BERLIN (AP) — A German court on Friday dismissed a lawsuit against guidelines issued by automaker Audi that called for employees to use gender-sensitive language.
An employee at Audi’s parent company, Volkswagen, objected to an Audi colleague using such language in a communication with him and challenged the guidelines to the state court in Audi’s home city of Ingolstadt. He claimed that he violated individual rights.
But the court ruled that the person filing the lawsuit had no right to demand that the guidance not be applied, German news agency dpa reported. said it was directed to As a Volkswagen employee, I didn’t have to follow suit.
The court also ruled that being on the receiving end of gender-sensitive language was insufficient to justify a judgment in favor of Volkswagen employees. He had no right to be “left in peace,” the judge ruled.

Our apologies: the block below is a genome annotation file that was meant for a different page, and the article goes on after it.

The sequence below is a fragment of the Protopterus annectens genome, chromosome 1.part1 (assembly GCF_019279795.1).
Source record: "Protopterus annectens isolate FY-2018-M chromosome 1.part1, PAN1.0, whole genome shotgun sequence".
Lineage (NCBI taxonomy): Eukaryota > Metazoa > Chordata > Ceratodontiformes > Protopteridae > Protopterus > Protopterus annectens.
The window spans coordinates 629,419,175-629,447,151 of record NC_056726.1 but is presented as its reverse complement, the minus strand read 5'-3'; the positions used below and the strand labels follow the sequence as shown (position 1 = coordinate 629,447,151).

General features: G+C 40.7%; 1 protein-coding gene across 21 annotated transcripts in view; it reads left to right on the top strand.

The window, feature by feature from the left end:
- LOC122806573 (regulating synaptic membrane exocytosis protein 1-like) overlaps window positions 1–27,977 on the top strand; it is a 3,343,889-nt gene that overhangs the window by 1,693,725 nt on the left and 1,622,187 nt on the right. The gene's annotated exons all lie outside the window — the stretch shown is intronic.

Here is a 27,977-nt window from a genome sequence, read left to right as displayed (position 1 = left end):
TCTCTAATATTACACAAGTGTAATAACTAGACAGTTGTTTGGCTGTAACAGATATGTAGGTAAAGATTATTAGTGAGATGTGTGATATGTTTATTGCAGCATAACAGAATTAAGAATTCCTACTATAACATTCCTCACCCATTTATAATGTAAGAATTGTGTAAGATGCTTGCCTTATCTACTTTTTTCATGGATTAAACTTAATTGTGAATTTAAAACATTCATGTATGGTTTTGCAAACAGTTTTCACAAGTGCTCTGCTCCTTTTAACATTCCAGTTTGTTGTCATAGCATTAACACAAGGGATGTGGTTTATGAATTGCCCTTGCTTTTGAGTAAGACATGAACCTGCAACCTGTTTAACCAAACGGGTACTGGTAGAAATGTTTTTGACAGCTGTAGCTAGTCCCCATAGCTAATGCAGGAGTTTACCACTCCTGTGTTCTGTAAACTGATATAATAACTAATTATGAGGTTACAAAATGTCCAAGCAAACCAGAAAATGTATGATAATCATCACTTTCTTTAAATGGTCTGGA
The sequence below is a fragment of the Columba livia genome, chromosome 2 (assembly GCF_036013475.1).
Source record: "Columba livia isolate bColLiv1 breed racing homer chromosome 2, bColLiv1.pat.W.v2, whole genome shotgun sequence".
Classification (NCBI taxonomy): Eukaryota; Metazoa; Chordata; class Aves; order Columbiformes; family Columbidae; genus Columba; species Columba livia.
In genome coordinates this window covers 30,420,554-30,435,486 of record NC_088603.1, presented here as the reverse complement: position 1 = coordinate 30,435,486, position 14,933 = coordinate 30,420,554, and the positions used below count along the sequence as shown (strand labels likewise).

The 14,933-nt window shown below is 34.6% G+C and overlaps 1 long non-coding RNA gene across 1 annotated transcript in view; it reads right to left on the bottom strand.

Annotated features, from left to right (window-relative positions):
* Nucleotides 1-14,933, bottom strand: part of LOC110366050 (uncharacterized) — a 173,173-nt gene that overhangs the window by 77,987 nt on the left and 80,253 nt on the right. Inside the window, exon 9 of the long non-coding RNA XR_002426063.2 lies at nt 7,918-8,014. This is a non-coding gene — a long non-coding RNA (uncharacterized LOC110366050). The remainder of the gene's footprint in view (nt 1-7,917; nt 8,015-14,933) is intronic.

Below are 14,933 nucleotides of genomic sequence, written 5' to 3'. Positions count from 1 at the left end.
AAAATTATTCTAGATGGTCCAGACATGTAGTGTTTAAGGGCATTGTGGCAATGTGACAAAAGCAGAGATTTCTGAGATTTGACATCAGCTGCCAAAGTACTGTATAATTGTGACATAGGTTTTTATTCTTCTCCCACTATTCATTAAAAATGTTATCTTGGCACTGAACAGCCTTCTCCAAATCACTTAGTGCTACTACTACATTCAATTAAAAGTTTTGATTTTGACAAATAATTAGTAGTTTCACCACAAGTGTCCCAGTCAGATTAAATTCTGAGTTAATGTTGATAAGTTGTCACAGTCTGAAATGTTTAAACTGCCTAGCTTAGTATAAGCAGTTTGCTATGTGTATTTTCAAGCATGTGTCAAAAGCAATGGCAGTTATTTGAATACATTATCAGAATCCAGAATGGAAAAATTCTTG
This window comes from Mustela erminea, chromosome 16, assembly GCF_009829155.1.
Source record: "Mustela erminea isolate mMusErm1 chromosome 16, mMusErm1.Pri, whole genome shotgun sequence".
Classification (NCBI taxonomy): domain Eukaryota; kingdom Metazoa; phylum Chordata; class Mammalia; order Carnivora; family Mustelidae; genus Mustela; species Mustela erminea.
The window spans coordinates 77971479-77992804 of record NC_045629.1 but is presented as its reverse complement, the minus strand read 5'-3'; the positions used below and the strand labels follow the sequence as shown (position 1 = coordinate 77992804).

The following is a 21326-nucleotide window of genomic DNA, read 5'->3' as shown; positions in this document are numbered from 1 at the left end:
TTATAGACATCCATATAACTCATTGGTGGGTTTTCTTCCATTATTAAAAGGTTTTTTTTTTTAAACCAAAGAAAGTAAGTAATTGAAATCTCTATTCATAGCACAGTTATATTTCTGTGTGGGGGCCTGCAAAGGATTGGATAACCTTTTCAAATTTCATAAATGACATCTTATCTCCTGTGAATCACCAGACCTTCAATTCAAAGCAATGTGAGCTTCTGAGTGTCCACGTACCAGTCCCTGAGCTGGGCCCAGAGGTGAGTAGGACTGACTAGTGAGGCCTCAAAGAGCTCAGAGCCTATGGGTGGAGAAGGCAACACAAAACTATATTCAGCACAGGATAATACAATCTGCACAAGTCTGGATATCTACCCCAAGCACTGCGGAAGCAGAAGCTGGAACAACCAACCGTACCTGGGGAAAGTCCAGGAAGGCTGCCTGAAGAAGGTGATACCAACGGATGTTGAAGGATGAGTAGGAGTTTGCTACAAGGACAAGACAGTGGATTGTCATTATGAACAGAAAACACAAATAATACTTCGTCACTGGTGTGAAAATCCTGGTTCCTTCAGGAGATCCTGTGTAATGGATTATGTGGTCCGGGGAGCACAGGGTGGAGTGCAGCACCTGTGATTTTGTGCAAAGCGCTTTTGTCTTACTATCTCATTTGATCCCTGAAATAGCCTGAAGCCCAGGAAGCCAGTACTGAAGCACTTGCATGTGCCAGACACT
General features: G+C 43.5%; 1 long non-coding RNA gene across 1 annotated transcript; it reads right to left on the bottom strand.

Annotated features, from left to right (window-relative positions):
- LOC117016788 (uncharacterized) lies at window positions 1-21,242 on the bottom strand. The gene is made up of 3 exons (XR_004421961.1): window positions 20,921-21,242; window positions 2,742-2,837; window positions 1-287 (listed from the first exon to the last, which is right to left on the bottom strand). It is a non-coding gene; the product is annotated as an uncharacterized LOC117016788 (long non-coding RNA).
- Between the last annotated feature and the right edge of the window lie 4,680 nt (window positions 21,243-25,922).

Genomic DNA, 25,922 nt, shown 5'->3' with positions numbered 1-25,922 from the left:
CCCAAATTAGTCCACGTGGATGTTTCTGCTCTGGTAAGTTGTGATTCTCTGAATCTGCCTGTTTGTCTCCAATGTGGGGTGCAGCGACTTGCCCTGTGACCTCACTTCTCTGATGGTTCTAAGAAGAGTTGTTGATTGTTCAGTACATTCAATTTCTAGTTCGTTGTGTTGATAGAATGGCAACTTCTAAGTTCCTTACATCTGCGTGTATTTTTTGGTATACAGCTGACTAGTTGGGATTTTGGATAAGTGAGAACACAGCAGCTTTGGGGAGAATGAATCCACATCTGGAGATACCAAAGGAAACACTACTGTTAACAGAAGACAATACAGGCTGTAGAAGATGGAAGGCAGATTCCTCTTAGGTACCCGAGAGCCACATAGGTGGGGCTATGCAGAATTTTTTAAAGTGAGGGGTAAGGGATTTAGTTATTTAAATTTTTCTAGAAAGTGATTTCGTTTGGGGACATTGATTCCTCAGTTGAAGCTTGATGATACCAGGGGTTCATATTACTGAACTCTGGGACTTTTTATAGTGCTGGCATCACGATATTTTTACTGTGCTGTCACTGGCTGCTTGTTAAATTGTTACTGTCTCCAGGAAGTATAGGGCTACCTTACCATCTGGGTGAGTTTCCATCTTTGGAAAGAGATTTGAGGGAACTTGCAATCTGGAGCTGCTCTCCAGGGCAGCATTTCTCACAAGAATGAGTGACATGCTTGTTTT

Several other companies have introduced similar guidelines.
German nouns for people and occupations have masculine and feminine forms.
Audi’s guidelines in question were introduced last year. It requires the use of German forms that include underscores to encompass both masculine and feminine forms, and is intended to indicate broader gender inclusiveness. For example, write “employee” as “Mitarbeiter_innen”.
That, and another gender-sensitive form that uses an asterisk (“employee” is written as “Mitarbeiter(asterisk) innen”) has annoyed conservatives and some linguists alike.
They prefer more traditional forms such as “common men”. Use the masculine plural “Mitarbeiter” to refer to all genders, or in some cases to refer to individual genders as in “Mitarbeiterinnen und Mitarbeiter”.